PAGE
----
• Energy balance assessment of agri-waste to power for crop processing

    Productive ways to utilise food and agricultural waste could include it being used generate energy or produce bio-fertiliser. Recognising the challenge of high energy costs and limited access to power for agricultural processing machinery, John Allport of the University of Huddersfield and Peter Nyeko of Mandulis Energy Ltd have explored the use of agricultural waste to produce biogas.

    This project researched a range of available technologies to produce biogas, including bio digestion, pyrolysis, and gasification. They used this research to build a model to understand the characteristics of the biogas produced by each of these processes. This biogas can be used to power generators or micro gas turbines for producing electricity and heat, both of which are used in crop processing. By examining the efficiencies of each process, this partnership has produced models to optimise and predict biogas and energy production from different feedstocks.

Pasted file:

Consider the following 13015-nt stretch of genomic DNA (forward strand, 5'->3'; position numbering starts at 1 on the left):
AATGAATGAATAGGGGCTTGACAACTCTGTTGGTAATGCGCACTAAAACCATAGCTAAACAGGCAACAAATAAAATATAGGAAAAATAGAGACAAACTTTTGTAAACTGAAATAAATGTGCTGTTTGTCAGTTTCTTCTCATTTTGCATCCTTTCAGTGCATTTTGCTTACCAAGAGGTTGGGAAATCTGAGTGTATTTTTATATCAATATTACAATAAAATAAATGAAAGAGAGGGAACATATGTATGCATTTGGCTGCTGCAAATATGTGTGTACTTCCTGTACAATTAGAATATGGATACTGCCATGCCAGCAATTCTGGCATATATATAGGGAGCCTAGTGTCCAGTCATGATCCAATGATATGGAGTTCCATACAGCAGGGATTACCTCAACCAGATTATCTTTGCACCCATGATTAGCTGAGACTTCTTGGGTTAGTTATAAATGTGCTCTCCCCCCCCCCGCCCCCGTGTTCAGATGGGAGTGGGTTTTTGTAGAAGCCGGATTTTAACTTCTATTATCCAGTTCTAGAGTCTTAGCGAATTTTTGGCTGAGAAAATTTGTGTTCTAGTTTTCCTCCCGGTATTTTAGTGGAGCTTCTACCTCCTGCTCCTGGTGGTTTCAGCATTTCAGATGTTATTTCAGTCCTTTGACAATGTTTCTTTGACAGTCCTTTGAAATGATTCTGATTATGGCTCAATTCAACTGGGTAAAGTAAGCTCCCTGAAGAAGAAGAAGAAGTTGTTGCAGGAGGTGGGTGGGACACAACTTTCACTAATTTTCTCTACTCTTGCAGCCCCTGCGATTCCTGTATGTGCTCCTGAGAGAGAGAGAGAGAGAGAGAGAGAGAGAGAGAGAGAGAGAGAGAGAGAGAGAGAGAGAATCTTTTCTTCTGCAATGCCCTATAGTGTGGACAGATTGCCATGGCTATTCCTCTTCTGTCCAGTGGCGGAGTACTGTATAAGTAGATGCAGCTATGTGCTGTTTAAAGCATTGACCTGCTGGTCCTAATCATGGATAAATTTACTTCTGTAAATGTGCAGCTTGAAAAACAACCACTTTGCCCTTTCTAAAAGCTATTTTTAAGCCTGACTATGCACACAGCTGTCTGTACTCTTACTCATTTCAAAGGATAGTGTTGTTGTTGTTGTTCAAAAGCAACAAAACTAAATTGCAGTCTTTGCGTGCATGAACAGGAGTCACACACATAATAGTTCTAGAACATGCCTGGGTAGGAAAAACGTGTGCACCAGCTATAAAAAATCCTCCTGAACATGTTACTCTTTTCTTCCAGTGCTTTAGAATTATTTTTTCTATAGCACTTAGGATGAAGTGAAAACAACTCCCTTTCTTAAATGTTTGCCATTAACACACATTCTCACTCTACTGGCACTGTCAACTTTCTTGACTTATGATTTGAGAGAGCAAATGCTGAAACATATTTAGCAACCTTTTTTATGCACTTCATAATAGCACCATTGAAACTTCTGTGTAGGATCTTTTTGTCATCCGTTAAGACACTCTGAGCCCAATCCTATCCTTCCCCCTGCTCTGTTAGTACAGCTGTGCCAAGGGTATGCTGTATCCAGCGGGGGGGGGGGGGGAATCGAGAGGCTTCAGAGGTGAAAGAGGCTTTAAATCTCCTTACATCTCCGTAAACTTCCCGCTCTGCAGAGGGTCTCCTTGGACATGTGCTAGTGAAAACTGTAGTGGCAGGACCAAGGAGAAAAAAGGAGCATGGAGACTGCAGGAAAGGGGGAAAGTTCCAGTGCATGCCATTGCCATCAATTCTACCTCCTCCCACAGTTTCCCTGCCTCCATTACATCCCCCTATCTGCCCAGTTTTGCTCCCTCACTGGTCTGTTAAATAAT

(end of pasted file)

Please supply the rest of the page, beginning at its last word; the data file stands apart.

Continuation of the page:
The project demonstrated the potential for increased circularity within the AgriFood system by valorising waste and reducing methane emissions from agricultural and food waste. It could also reduce dependence on expensive fossil fuels.

    The strength of the relationship between the African and UK partners has led to them exploring ways to address other business challenges and research questions together. Additionally, they are planning to scale the technology in Uganda, and are looking at opportunities in other African nations and the Philippines.

    Future opportunities: